It’s tough to say who is truly a “moral” person. Morality is subjective, and everyone – even humanitarians, saints, philanthropists, unicorns and superheros – have skeletons in their closet that would make them appear immoral to a casual observer.
- Have you ever smoked?
- Have you ever kicked a puppy?
- Have you ever ogled a bar patron?
- Have you ever scratched yourself in public?
- Have you ever broken the speed limit?
Depending on who you ask, these are unethical. They represent character flaws. Character flaws represent possible risk for the employer. So one popular behavioral job interview question is to hear you describe a time that you faced an ethical dilemma, in order to judge what your standards of morality are and if you have the ability to differentiate between right and wrong.
How to Answer
Like all other interview questions, you want your answer to be related to your professional career. This can, however, be somewhat dangerous, as you do not want to give away that an employer you worked for did anything unethical. This could reflect poorly on your work history. The first thing to imagine is if you faced an ethical dilemma in a job you held during high school or early college. If not, see if you can find an ethical dilemma that relates to your education, possibly the ability to cheat on a test (that you refused, of course).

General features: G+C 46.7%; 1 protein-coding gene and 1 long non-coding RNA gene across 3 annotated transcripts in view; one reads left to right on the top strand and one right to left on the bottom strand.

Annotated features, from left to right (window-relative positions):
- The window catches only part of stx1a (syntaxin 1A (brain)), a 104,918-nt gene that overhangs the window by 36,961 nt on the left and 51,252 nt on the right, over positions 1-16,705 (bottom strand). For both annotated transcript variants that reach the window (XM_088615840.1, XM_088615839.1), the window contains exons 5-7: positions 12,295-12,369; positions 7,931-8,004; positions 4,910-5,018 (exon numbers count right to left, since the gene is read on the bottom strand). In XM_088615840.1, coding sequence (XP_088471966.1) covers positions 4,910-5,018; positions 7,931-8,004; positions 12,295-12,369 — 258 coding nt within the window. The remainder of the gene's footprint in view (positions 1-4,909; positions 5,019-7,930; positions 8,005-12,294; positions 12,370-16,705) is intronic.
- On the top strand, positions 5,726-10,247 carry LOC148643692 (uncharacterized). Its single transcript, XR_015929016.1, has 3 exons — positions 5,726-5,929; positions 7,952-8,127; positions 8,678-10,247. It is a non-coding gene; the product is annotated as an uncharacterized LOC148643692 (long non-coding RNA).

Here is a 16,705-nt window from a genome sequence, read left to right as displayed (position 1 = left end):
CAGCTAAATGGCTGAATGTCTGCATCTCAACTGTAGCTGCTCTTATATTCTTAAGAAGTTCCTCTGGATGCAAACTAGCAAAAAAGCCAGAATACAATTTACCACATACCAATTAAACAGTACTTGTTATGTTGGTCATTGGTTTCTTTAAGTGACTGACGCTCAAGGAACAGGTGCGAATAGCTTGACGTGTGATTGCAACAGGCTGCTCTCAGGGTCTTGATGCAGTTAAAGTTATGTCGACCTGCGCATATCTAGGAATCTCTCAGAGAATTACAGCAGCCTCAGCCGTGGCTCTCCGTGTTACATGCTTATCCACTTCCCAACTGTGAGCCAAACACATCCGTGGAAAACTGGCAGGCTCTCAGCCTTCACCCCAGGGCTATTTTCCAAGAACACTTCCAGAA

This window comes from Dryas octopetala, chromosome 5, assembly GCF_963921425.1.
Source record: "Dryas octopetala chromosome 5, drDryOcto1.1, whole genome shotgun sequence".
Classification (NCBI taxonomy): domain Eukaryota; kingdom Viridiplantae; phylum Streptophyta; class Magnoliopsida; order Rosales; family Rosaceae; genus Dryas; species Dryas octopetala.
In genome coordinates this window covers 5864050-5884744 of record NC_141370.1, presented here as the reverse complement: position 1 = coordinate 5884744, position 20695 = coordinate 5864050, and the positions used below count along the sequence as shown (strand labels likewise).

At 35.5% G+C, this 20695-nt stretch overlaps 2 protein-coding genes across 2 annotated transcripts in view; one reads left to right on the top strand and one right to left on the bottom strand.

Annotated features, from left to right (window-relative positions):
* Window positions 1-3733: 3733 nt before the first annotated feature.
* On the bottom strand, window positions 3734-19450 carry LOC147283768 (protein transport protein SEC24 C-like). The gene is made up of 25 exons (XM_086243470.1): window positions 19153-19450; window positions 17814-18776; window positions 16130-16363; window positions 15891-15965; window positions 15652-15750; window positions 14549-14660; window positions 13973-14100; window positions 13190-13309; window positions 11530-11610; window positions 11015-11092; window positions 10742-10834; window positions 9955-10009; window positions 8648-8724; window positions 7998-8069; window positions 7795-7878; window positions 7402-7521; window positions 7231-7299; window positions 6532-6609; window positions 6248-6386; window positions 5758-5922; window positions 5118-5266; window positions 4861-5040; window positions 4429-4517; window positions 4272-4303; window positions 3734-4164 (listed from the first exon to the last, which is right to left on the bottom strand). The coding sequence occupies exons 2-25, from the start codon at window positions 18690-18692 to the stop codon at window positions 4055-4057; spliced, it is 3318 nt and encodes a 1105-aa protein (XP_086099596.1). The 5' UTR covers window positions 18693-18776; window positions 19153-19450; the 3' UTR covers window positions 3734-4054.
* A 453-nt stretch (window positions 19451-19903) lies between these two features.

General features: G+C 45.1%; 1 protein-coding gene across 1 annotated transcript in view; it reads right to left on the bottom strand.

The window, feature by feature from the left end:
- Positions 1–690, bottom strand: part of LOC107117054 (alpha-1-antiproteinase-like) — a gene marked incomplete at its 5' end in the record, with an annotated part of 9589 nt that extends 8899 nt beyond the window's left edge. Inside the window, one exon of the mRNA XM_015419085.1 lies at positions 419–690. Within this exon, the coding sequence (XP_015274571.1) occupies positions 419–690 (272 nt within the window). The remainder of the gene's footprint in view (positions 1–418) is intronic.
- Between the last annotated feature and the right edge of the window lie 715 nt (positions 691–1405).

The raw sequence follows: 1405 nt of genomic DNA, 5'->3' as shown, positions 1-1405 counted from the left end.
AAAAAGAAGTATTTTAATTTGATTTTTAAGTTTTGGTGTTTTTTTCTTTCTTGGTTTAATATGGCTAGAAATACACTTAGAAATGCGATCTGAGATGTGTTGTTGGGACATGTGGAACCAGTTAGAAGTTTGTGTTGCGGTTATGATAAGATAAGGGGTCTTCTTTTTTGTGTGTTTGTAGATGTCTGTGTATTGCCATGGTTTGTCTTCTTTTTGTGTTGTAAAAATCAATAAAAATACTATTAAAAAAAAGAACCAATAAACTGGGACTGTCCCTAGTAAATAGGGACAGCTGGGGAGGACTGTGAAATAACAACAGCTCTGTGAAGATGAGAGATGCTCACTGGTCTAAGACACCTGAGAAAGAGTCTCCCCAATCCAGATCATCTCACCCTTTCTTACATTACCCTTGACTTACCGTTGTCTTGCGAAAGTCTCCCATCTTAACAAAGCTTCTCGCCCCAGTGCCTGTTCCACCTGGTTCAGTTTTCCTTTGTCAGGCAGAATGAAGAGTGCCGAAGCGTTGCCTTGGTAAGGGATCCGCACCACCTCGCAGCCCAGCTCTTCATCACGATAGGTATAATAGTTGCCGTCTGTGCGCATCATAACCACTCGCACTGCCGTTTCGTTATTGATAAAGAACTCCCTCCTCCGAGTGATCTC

“At my last job I found out that my employer was using illegal tax write offs. They asked me to go along with it, and I did for a while in an effort to keep my job but ultimately I had to quit.”
This is an example of you making the wrong decision, and it shows that your previous employer probably does not qualify as a good part of your work history or a trustworthy reference.
“Back in high school I worked for this local grocery store. Someone had dumped over 2 dozen broken computer monitors in the parking lot. They would cost hundreds of dollars to legally dump, so the store manager asked me to wait until darkness and move the computer monitors to the local Goodwill so that they would be forced to pay for the dumping. I refused, and called the local trash services, notifying them of the illegal dumping on our property. They agreed to pick it up for free.”
Here you show that you are not only moral, but that you are also a problem solver. This is an example of how to successfully answer this question, and the job was long enough ago that it doesn’t reflect poorly on your future abilities.
Take Away Interview Tips
- Look for an answer in your distant professional past. Never use a recent employer.
- If nothing comes up, use a chance to cheat in school or something innocent.
- Always describe not only how you chose the moral route but also anything you did that makes you appear to be a problem solver (if applicable).